women driving saudi arabia ksa
Photo used for illustrative reasons. Source: ABC News

On Tuesday, in a historic turn of events, Saudi Arabia announced that women would now be allowed to drive, bringing an end to a much-criticised ban in the kingdom that barred women from doing so.

This is something women have been fighting for since the 1990s.

The Ministry of Foreign Affairs and Saudi state television announced that King Salman had issued a royal decree authorising the issuance of drivers licences for women in the kingdom.

The country's highest religious body, the Shura Council, whose members are appointed by the king, has approved the new order.

According to several news sources, the decree will take effect in June 2018.

The latest royal ruling comes after the Saudi government has been slowly improving women’s rights in the country. In 2011, King Abdullah issued a decree allowing women to vote and run for office starting with the 2015 local elections.

Here are 4 of the many Saudi women who fought for their right to drive:

1. Manal al-Sharif

"The rain begins with a single drop"

Al-Sharif, who was the main driver behind the Women2Drive campaign, was one of the first Saudi women who spoke up against the ban on female drivers in Saudi Arabia. 

In May 2011, she filmed herself while driving a car within the kingdom, to protest against the prohibition of women to drive.

Al-Sharif was later arrested in Dammam the second time she drove on the streets. She was imprisoned for a total of nine days.

In her latest website post, published immediately after the historic announcement was made, she wrote: 

“Today, Sep 26th, 2017, marks the date we end one of the most draconian laws in modern history. Women’s rights activists will still continue to observe how this law is implemented and monitored and will continue campaigning to abolish the male guardianship imposed on them. We ask for nothing short of full equality for women. We pay respect to the women and men who have fought in this struggle. It’s just the start to end long-standing unjust laws have always considered Saudi women minors who are not trusted to drive their own destiny. The rain begins with a single drop.”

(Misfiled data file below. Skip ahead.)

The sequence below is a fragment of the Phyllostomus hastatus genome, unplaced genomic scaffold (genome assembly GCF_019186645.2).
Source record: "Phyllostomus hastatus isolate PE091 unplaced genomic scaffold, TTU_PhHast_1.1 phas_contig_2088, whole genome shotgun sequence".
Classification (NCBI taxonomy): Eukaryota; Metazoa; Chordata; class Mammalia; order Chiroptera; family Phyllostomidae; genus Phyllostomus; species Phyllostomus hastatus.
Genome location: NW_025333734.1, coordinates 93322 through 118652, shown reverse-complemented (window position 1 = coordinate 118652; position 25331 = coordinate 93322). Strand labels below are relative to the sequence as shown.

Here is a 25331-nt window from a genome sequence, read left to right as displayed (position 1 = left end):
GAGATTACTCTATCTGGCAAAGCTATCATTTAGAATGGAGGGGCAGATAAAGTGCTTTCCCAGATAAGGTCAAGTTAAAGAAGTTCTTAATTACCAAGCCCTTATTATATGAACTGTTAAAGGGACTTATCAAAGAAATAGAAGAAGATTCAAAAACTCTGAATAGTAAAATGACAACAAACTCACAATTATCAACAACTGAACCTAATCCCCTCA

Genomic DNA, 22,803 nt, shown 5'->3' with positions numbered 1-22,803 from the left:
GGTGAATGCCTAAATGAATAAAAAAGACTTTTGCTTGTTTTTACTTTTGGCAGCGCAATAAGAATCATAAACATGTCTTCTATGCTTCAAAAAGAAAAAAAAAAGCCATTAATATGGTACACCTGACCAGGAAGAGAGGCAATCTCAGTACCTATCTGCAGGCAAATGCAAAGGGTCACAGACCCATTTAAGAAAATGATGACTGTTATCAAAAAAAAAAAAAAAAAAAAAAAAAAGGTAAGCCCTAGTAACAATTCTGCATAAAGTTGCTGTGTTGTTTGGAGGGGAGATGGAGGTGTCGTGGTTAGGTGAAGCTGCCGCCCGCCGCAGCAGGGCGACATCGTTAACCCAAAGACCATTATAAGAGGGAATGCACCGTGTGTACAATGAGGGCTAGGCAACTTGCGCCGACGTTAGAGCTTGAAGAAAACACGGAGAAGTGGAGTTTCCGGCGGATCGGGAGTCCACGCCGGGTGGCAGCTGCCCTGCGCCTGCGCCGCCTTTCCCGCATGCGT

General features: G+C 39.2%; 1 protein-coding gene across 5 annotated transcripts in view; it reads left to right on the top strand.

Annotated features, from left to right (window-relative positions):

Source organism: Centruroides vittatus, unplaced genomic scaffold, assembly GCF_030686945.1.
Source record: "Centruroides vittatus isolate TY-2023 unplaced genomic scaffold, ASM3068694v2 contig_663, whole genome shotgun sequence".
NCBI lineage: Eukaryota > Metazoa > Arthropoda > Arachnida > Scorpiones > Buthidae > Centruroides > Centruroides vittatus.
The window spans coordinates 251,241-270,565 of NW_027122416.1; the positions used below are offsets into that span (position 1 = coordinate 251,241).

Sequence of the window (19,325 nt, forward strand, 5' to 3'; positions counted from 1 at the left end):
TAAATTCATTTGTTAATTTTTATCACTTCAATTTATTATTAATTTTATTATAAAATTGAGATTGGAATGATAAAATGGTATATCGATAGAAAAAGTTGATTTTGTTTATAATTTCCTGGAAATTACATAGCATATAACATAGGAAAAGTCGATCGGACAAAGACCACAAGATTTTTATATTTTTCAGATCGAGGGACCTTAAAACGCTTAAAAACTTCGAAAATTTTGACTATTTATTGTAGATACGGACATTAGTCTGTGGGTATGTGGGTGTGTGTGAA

2. Loujain Al Hathloul

Loujain Al Hathloul is a Saudi women’s rights activist and an influential social media figure

She was ranked 3rd in the list of Top 100 Most Powerful Arab Women 2015.

The 27-year-old is most famous for defying the kingdom’s ban on female drivers after attempting to drive into Saudi Arabia from the UAE.

Following the stunt, she was arrested and detained by the Saudi authorities for 73 days. 

She then went on to stand as a candidate in the 2015 Saudi election - the first time women were ever allowed to stand - but her name was never added to the ballot paper.

3. Wajeha Al Huwaider

Wajeha Al Huwaider is a Saudi activist and writer. 

Al Huwaider has been subjected to harassment since May 2003, when she was first banned from publishing any of her writings. 

As a prominent Saudi author and journalist, Al Huwaider previously wrote for the Arabic language daily Al-Watan and the English language daily Arab News.

In September 2006, Al-Huwaider was arrested for organising a protest on women's rights. Before she was released, Al Huwaider was forced to sign a statement agreeing to cease all human rights activism and was also banned from travelling outside Saudi Arabia. The travel ban was later lifted.

In 2008, she received international media attention when a video of her driving in Saudi Arabia was posted on YouTube

The year before, she presented a petition to King Abdullah advocating an end to the ban on female drivers. She collected signatures for the petition in public areas and through the internet, despite intimidation and the frequent blocking of her email address. 

4. Maysaa Al Amoudi

Maysaa Al Amoudi is a Saudi women's rights activist who has advocated extensively for the right for women to drive in the kingdom. 

She is also a TV host and well-known media personality and social influencer with more than 200,000 followers on Twitter.

Al Amoudi was with Loujain Al Hathloul when they got arrested in December 2015, after Al Hathloul tried to drive into Saudi Arabia from neighbouring United Arab Emirates in defiance of the ban.

At the time, Al Amoudi had arrived at the Saudi-UAE border to support Al Hathloul and was immediately taken into custody.